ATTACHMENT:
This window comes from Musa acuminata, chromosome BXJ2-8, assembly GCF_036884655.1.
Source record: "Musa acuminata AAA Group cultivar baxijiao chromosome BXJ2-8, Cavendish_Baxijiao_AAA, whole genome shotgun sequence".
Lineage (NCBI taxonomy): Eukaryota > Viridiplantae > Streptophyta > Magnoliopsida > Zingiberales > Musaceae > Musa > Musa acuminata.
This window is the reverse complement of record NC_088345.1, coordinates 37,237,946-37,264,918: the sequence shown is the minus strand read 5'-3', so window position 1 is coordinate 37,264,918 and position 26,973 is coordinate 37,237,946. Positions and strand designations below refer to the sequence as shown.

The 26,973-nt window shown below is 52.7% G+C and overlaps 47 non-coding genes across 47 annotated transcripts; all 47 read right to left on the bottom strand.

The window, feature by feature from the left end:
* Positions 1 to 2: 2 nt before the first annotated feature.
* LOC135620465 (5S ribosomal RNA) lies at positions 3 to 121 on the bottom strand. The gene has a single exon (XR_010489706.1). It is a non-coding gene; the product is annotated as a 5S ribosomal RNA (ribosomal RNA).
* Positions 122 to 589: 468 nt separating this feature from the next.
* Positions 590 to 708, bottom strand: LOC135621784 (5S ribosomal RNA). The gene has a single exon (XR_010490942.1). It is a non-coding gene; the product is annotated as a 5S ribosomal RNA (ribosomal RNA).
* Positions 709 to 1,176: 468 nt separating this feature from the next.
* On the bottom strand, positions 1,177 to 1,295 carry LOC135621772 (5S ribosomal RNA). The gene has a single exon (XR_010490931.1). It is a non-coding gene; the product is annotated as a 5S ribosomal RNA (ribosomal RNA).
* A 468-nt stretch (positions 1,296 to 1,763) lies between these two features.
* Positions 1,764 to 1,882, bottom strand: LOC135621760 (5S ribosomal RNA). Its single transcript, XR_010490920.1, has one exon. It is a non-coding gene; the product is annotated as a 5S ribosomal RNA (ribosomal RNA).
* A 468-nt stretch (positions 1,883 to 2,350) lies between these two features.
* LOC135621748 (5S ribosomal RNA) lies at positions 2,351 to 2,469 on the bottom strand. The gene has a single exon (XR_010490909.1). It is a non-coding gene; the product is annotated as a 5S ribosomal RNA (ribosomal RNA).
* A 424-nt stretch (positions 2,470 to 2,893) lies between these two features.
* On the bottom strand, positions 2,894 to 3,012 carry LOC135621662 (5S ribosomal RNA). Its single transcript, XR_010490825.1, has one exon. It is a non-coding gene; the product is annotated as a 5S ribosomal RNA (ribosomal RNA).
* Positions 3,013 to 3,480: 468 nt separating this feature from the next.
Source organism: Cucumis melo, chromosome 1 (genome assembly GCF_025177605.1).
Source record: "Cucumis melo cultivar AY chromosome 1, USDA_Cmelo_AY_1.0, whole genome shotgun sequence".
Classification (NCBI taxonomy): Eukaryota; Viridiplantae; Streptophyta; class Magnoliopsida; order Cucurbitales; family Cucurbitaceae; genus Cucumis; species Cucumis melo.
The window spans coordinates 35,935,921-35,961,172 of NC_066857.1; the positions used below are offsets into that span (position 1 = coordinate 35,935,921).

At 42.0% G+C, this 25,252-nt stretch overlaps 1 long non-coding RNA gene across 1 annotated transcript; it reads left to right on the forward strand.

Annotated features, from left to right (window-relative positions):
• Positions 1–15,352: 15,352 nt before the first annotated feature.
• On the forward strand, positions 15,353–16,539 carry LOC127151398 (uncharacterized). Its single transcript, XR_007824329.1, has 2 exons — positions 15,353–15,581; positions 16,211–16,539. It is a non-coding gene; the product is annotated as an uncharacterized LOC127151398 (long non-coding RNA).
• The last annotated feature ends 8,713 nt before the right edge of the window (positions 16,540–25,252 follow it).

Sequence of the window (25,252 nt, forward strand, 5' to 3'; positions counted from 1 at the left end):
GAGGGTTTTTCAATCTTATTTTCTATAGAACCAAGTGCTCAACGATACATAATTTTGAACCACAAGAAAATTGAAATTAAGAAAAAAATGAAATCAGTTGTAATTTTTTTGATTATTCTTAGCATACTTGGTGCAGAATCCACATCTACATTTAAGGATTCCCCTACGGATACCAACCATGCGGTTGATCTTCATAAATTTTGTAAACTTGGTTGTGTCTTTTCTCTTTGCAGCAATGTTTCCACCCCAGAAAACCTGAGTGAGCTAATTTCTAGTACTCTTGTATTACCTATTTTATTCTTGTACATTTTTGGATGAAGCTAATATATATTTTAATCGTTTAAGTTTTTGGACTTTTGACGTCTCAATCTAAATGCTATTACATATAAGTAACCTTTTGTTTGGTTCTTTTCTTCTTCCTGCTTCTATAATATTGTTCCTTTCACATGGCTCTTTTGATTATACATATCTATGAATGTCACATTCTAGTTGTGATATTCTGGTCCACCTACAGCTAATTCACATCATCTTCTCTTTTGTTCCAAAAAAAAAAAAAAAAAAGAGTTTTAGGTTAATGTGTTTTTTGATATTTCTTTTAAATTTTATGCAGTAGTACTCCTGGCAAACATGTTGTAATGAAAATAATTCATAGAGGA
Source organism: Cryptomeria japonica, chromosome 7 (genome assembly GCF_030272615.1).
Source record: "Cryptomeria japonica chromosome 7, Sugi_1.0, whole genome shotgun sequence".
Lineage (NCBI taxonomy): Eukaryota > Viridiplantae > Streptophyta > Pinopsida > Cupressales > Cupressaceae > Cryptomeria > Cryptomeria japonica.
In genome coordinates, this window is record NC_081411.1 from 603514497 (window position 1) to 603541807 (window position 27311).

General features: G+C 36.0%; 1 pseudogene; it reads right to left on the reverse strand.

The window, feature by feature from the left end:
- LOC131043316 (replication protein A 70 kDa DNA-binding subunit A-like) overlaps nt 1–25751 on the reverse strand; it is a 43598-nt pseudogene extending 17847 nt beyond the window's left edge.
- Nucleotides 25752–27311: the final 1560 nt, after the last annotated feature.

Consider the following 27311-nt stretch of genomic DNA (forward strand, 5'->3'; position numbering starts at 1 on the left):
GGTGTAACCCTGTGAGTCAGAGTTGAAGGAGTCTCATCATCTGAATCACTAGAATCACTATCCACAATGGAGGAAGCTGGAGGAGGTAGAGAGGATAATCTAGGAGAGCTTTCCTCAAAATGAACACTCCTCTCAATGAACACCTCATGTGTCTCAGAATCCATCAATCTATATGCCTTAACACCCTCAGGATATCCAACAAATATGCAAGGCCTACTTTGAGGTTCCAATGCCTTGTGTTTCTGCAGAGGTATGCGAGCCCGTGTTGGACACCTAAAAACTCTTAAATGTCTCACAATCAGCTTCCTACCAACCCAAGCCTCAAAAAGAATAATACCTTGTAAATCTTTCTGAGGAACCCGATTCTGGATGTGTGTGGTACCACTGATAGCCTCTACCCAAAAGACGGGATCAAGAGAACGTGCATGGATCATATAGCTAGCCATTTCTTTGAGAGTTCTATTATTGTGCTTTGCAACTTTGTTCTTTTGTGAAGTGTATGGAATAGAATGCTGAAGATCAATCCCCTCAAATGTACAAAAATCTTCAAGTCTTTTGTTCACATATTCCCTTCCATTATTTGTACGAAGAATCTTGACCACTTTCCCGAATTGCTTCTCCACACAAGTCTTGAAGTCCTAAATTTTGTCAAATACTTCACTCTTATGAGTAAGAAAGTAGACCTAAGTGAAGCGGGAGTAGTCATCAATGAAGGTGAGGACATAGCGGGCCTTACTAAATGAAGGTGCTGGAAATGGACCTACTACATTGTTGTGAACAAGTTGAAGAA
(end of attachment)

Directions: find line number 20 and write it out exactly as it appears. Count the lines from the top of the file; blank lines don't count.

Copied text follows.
Source organism: Cucumis melo, chromosome 1 (genome assembly GCF_025177605.1).